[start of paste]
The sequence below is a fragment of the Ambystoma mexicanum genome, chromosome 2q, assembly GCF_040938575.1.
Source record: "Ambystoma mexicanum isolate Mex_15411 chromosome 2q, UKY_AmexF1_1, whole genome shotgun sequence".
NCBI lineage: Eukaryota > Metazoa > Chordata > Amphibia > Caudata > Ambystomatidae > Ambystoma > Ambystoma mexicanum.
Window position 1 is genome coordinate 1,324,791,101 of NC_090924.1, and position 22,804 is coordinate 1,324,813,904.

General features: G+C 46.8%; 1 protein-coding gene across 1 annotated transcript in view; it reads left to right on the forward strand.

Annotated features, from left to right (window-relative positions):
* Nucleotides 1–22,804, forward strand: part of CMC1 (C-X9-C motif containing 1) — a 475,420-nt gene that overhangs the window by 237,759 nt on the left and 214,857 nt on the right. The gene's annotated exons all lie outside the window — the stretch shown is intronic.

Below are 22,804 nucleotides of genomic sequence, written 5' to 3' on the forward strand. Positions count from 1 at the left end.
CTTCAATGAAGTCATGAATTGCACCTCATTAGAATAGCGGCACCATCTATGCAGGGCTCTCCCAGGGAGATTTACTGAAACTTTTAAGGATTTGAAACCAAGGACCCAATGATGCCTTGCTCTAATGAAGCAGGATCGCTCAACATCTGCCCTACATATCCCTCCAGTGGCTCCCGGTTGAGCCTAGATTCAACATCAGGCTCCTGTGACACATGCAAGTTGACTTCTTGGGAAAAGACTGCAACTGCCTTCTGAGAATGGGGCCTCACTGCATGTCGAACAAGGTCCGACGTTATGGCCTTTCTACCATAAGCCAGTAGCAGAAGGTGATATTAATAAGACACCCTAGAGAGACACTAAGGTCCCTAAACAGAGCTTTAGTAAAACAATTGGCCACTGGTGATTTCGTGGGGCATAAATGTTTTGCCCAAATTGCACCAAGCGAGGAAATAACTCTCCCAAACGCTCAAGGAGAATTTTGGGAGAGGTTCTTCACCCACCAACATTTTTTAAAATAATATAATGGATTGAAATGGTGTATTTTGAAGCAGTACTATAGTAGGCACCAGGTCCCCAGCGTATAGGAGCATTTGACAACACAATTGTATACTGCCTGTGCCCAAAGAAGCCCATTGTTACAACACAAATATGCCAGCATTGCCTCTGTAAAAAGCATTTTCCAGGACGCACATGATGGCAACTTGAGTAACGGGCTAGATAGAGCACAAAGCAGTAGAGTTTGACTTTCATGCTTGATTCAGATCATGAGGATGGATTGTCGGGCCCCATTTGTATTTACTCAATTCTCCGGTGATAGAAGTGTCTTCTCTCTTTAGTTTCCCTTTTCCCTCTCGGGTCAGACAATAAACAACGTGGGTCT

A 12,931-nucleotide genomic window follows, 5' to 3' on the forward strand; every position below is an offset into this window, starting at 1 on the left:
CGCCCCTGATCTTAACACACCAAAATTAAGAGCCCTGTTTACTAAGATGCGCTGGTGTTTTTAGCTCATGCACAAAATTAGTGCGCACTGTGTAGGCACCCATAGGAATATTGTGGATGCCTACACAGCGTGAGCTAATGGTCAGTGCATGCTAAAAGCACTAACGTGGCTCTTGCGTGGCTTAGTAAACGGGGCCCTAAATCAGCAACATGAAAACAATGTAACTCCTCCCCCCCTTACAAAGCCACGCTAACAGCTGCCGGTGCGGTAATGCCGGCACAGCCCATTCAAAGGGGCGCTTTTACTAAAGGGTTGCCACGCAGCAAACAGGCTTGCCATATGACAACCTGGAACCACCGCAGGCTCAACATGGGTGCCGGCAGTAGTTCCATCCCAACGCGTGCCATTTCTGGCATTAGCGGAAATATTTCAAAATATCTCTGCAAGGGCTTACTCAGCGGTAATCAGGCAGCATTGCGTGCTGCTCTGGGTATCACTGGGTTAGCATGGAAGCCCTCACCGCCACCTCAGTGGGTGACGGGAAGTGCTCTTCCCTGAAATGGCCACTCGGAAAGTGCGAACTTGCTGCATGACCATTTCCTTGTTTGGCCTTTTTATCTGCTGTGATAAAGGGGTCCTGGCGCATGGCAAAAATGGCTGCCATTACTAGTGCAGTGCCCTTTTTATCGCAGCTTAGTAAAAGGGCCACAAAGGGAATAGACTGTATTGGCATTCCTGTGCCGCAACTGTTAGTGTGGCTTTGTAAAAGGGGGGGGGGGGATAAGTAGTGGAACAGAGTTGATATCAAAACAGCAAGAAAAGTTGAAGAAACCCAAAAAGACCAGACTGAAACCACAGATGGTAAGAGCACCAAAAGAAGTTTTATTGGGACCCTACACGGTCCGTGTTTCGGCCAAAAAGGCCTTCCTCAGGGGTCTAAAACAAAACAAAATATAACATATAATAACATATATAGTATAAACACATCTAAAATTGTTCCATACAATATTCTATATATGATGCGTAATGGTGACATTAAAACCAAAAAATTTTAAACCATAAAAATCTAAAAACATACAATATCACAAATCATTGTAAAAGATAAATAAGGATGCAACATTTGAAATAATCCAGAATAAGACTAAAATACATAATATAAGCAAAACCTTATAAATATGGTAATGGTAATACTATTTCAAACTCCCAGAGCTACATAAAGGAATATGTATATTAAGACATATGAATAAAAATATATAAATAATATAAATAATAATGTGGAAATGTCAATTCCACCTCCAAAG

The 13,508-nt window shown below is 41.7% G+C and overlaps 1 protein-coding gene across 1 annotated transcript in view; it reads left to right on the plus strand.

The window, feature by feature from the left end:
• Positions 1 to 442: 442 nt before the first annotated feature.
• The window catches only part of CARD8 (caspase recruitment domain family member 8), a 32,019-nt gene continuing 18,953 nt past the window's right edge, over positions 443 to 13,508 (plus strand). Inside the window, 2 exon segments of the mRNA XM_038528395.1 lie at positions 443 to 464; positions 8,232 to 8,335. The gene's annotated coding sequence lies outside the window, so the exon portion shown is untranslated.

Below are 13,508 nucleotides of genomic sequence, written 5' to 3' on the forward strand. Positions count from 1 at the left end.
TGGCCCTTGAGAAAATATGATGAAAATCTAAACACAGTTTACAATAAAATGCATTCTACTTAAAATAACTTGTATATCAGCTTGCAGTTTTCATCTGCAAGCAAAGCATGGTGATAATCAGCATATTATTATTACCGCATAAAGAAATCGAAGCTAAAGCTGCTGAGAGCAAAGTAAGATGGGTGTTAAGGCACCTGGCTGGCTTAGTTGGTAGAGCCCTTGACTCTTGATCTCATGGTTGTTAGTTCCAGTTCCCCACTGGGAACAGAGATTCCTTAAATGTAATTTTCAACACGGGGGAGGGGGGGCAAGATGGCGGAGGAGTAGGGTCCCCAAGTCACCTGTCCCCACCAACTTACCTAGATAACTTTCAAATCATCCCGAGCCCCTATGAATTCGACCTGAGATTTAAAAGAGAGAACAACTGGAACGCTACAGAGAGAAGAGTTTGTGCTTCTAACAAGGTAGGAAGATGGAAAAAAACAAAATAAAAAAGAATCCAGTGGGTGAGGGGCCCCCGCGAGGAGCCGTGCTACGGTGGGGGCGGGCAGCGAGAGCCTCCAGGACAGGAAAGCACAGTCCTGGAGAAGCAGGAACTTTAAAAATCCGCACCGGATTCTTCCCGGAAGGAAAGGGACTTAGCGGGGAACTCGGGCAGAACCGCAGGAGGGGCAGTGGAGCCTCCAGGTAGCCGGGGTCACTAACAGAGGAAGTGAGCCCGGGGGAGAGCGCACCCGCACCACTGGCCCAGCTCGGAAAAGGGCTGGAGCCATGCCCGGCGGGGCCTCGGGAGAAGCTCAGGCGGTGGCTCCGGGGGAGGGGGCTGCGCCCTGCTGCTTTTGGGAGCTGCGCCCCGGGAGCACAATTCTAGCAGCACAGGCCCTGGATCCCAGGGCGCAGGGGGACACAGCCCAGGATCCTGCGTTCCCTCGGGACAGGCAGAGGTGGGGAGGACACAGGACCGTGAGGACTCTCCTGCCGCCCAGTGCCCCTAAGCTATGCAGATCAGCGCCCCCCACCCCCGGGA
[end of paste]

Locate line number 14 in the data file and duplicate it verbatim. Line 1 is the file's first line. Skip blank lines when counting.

• Positions 1 to 442: 442 nt before the first annotated feature.